I can't wait for the next teen, or family, or really anybody at work who asks me for a recommendation. I will very enthusiastically suggest require they read listen to this book. It was truly enjoyable and what all reading experiences should be.

5/5 Stars

Wednesday, September 20, 2017

Station Eleven or: Eerie Dystopian that Could Actually Happen

    I've been wanting to read this book for a long while and finally got the chance to for my book club. It's often classified as science fiction which I get, but what's different about this novel is that everything is 100% realistic. It could literally happen tomorrow and that's what makes reading this such a nail biter.

   Arthur Leander is a world famous actor who collapses from a heart attack while performing King Lear on stage. His death is not a spoiler, I promise, it happens on page 1. From there readers follow his life (through flashbacks) and the lives of those who crossed paths with him at one point or another. The big catch is that the night of Arthur's death is also the night the world ends. 99% of the population is wiped out. And soon after that anything powered by electricity, gas, or battery dies too. No more air travel, internet, government, or hospitals. We're given details of life 20 years before and after the collapse and bits and pieces in between to form a narrative about art, survival, and civilization.

    So, that summary is kind of vague, but I don't want to give anything away. There's quite a few characters to keep track of and it would be better for you to just go read the book rather than me typing out a long summary of each of them! After finishing I realized how there wasn't ever really a main character because the story was told from multiple points-of-view. You know I love stories told from multiple POVs!
    This book wasn't what I was expecting when I heard it was dystopian mainly because of all of the flashbacks to before the collapse. There was just as much happening in the pre-collapse narrative as the post-collapse. It made the story more relatable, whereas so much dystopian fiction feels disconnected from my own world. Mandel certainly has a talent for making ordinary characters interesting to read about. There often wasn't anything special about the people in this story, but she had a way of making me sympathize with them and wanting to know what happened to them. I especially loved they way they were all interconnected with one another. It was like this web that spread over decades tying everyone together even if they never knew it.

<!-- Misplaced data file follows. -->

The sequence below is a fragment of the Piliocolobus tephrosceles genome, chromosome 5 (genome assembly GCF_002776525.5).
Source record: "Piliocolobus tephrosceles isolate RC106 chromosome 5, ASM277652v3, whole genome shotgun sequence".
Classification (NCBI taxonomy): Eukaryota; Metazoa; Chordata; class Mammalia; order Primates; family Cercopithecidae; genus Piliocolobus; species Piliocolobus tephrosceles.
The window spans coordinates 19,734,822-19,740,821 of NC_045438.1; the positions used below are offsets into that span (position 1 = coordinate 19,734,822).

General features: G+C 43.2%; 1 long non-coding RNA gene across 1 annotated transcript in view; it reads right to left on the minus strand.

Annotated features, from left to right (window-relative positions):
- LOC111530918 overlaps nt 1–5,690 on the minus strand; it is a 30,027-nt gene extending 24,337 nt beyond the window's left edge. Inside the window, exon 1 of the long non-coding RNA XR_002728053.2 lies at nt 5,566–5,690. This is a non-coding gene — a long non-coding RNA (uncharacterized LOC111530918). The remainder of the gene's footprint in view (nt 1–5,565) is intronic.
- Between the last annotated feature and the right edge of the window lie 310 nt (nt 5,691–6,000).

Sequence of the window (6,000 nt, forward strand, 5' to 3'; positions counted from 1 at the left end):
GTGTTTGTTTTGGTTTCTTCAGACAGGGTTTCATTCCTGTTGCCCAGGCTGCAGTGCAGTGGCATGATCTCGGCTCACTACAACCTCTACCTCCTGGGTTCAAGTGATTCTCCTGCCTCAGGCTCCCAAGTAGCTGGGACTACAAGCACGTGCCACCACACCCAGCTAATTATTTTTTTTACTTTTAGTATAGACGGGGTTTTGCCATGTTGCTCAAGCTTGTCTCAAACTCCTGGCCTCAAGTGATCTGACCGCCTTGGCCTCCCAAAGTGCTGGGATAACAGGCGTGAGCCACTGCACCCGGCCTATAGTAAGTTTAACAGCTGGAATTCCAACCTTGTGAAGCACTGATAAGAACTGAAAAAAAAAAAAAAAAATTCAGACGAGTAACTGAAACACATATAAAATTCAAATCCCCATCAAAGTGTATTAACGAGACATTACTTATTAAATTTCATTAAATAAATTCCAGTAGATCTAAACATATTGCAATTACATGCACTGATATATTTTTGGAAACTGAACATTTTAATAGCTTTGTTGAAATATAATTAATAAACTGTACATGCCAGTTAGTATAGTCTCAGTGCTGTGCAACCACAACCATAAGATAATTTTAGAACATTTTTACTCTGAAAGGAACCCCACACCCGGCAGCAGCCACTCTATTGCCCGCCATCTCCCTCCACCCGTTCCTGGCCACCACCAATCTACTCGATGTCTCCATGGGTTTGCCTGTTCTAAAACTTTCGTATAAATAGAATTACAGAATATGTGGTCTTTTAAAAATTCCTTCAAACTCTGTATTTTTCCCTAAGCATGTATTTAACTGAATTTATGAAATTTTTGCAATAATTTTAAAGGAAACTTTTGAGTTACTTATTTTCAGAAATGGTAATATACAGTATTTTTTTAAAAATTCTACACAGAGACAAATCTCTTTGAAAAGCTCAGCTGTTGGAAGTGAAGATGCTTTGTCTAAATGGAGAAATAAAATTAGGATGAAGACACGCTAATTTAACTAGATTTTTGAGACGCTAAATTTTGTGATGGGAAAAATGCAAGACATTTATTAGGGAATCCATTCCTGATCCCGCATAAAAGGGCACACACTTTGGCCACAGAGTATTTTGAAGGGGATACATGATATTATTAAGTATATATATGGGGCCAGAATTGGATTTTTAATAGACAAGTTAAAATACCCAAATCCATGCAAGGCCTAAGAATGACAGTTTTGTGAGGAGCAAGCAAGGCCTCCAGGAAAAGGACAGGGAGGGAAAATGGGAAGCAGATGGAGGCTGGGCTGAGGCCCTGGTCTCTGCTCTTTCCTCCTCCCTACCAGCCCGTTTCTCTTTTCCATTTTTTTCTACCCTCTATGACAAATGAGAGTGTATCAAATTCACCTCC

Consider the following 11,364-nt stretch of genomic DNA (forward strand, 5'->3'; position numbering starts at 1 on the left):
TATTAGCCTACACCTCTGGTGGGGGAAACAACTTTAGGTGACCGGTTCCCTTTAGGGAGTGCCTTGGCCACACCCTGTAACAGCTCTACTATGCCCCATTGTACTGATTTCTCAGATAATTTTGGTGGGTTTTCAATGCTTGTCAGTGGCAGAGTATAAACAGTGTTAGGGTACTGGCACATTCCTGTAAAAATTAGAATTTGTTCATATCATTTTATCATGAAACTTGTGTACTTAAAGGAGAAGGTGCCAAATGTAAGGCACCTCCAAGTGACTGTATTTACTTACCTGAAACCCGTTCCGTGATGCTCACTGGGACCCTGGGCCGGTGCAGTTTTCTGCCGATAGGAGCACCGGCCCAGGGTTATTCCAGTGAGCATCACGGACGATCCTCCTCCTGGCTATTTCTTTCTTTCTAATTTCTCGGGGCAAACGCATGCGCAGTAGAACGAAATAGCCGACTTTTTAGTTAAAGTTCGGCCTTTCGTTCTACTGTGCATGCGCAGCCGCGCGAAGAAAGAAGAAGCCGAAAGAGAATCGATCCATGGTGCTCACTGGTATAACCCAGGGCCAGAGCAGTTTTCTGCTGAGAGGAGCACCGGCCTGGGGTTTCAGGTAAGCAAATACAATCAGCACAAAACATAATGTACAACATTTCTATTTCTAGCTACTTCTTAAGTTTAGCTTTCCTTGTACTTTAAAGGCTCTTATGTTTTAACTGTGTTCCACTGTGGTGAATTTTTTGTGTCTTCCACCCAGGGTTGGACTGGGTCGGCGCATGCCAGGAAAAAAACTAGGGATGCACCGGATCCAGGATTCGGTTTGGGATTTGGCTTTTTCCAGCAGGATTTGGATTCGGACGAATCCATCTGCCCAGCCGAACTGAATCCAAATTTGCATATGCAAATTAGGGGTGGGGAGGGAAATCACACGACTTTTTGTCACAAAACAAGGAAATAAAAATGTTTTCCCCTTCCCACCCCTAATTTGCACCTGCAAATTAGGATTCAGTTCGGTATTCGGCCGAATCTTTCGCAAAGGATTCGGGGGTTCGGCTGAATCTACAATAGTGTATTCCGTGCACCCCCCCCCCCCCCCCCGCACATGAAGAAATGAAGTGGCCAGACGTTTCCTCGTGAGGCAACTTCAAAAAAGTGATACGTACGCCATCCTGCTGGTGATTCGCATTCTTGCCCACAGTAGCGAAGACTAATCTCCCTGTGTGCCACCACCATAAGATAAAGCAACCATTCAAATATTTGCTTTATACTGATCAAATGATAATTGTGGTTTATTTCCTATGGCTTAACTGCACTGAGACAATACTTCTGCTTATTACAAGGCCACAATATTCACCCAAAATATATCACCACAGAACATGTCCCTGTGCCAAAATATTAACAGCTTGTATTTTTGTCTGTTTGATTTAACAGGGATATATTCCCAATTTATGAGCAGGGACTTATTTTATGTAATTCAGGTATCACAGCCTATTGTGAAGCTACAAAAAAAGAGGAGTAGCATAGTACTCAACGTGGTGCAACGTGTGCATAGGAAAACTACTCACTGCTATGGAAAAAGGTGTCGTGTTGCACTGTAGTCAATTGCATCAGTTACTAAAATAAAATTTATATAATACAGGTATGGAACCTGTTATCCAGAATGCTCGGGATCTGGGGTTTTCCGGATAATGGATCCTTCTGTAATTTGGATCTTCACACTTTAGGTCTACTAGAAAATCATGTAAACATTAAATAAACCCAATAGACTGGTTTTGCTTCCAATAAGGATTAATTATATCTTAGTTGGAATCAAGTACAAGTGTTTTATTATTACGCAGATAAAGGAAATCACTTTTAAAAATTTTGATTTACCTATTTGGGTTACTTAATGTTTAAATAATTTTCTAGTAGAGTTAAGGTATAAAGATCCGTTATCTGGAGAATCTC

Like I said above, the disturbing part about this book is that it could happen to us at any moment. Nothing Mandel wrote about was out of the realm of possibility in the world as we know it. In our book club we talked about what skills we would have to offer if we survived what the characters here did. How horrifying would it be to never see your family again, trying to move on while assuming they are probably dead. Would we stay where we are or try to move somewhere more promising? So many questions are raised by the time I finished the book that I can't even begin to answer. I don't even want to think about answering most of them, it's too scary!

    There is so much more I could talk about but I think I'm going to leave it at that...hopefully this review is the little taste you need to bite into the book as a whole. Overall, a must read! Although it ends on a hopeful note, it left me a little depressed, so you've been warned!

4/5 Stars

Monday, September 11, 2017

The Underground Railroad and How It Stressed Me Out